May 2nd, 2019
Severe weather, heavy equipment loads cycling on and off, wiring faults, fires, accidents, power shortages and even electromagnetic interference are all sources of power problems that businesses face every day such as:
- Power Surges
- Brown outs
- Line noise
- Over voltage swells
- Blackouts lasting from seconds to days
These power problems will cause costly damage to critical IT equipment. Computers and network equipment without a backup power supply will experience unexpected shutdowns which lead to data corruption, malfunctions and crashes. This downtime spins into lost productivity and sometimes data loss. In worse case scenarios, internal boards in the computers are destroyed and equipment replacement is necessary.
The best defense is to proactively install a UPS (universal power supply) that will block surges, filter line noise, provide battery backup and regulate voltage. Having your computer, monitor and critical network equipment plugged into the battery backup side of the UPS provides you with enough time to save your work and shut down the equipment properly. UPS units have different outlets. Some offer surge and backup battery protection, while others offer only surge protection. Make sure you plug your critical items into the surge plus battery outlets.
UPS products vary in size and some are basic while others have interactive controls. Its important to establish how much power load the UPS will require so that you can purchase the correct sized unit. Having an underpowered UPS may stop surges, but it won’t help in a brown out or an outage if the battery doesn’t have enough power to support the draw from the equipment plugged into it. Never also plug in a laser printer to a UPS. Due to the large amount of power consumed by these devices, UPS manufacturers do not recommend protecting laser printers with a UPS – they will drain the battery making the UPS unit ineffectual.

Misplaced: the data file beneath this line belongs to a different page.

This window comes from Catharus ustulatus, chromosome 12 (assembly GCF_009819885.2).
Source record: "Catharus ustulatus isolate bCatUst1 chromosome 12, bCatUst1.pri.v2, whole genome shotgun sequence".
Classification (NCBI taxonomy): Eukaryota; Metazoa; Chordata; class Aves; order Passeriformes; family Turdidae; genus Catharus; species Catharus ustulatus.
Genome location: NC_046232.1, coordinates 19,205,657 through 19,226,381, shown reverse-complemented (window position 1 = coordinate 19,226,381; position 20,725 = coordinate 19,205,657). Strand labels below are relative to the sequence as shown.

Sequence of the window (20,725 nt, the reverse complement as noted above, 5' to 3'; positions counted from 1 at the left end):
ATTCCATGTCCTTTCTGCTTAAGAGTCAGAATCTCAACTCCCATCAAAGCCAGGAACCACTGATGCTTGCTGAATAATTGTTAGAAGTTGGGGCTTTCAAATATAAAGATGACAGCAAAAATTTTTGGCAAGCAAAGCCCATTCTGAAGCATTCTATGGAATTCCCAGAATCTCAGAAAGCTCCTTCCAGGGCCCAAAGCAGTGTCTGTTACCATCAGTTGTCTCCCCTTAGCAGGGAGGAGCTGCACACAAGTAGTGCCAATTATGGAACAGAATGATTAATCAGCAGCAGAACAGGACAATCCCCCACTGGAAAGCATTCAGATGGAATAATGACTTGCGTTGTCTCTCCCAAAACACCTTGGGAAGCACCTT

Have you ever grabbed your flashlight when the power goes out only to find that it’s dead? Another important consideration is that like any battery, the one in your UPS will eventually wear out. UPS units beep to warn you that the battery is insufficient or failing. However, its best to test the units periodically to make sure that when you need them, they will be ready and in working order.
Need to power protect your network? Call the experts at AclarityIT for a free assessment.